Illustration: Lee Sauer
Spinney, L. (2017). Pale rider: The Spanish flu of 1918 and how it changed the world: PublicAffairs.
Mauborgne, R., & Kim, W. C. (2007). Blue ocean strategy: Gildan Media.
Chazal, R. A., & Montgomery, M. J. (2017). The Dyad Model and Value-Based Care. Journal of the American College of Cardiology, 69(10), 1353-1354. doi:doi:10.1016/j.jacc.2017.02.007
Fry, E. T. A., & Walsh, M. N. (2018). Cardiovascular Health System Leadership. Journal of the American College of Cardiology, 71(5), 575-576. doi:doi:10.1016/j.jacc.2017.12.039
O’Reilly III, C. A., & Tushman, M. L. (2016). Lead and disrupt: How to solve the innovator's dilemma: Stanford University Press.
Herzlinger, R. E. (2006). Why innovation in health care is so hard. Harvard business review, 84(5), 58.
Ferraro, R., Latina, J. M., Alfaddagh, A., Michos, E. D., Blaha, M. J., Jones, S. R., . . . Weintraub, W. S. (2020). Evaluation and Management of Patients With Stable Angina: Beyond the Ischemia Paradigm: JACC State-of-the-Art Review. Journal of the American College of Cardiology, 76(19), 2252-2266.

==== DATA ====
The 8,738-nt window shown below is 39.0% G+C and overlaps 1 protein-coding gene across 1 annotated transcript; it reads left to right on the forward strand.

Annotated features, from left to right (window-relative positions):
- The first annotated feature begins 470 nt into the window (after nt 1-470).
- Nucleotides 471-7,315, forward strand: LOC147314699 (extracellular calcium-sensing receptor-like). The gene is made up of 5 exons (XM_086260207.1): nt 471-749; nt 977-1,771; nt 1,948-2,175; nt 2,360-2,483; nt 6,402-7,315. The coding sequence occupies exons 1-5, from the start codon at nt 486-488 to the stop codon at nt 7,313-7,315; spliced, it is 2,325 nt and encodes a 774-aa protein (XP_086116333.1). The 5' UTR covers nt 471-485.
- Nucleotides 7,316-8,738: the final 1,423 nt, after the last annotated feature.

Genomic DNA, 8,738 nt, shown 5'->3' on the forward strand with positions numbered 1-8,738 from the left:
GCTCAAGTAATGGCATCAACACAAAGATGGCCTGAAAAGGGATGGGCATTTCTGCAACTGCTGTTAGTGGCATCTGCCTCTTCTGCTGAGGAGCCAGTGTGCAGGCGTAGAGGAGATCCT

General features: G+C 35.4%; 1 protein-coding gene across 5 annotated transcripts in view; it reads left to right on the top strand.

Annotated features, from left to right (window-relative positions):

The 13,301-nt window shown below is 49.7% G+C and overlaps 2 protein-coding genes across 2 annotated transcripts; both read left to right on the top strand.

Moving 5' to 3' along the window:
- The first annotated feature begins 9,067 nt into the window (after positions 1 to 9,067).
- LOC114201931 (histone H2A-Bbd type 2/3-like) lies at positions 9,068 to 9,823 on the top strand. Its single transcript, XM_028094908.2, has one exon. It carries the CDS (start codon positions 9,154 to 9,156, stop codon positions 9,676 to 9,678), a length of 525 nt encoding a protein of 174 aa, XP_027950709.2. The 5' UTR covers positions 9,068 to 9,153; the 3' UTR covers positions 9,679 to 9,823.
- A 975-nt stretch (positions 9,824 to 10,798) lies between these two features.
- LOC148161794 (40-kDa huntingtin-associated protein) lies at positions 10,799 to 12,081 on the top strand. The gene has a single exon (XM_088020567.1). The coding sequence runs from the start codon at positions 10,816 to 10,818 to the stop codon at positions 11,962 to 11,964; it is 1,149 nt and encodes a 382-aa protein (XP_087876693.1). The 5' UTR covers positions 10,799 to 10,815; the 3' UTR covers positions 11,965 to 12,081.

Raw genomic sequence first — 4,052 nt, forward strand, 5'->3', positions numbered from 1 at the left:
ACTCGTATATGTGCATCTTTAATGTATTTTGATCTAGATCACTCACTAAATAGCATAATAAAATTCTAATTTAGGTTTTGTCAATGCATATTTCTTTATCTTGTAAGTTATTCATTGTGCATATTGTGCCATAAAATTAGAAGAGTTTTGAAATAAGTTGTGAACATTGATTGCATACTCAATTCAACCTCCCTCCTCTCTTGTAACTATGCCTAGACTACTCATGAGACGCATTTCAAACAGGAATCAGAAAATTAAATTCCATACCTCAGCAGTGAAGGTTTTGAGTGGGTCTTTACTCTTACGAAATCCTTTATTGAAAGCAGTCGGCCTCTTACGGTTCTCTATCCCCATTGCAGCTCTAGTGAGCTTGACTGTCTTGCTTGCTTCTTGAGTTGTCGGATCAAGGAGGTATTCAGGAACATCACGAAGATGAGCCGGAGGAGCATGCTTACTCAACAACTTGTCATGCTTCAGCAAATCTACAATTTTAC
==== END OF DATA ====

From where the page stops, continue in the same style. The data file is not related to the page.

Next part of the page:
Box, L. C., Blankenship, J. C., Henry, T. D., Messenger, J. C., Cigarroa, J. E., Moussa, I. D., . . . Tukaye, D. N. (2020). SCAI Position Statement on the Performance of Percutaneous Coronary Intervention in Ambulatory Surgical Centers. Catheterization and Cardiovascular Interventions.
Ginger Biesbrock, PA-C, MPH, MPAS, AACC, is Executive Vice President, Care Transformation. She is a respected executive, provider and teacher with 20+ years of experience in the health care industry with a concentration in clinical care and operations. Before joining MedAxiom Consulting, Ginger was Director of Operations at West Michigan Heart, a 39 Physician practice with 24 mid-level provider. At West Michigan Heart, Ginger oversaw all operations for ambulatory services, tertiary care and rural health practices. Prior to that Ginger was the COO of the Cardiovascular Group at Centra-Health.
Her areas of consulting expertise include APP Utilization, Care Team Optimization and Transitions of Care.
To contact, email: firstname.lastname@example.org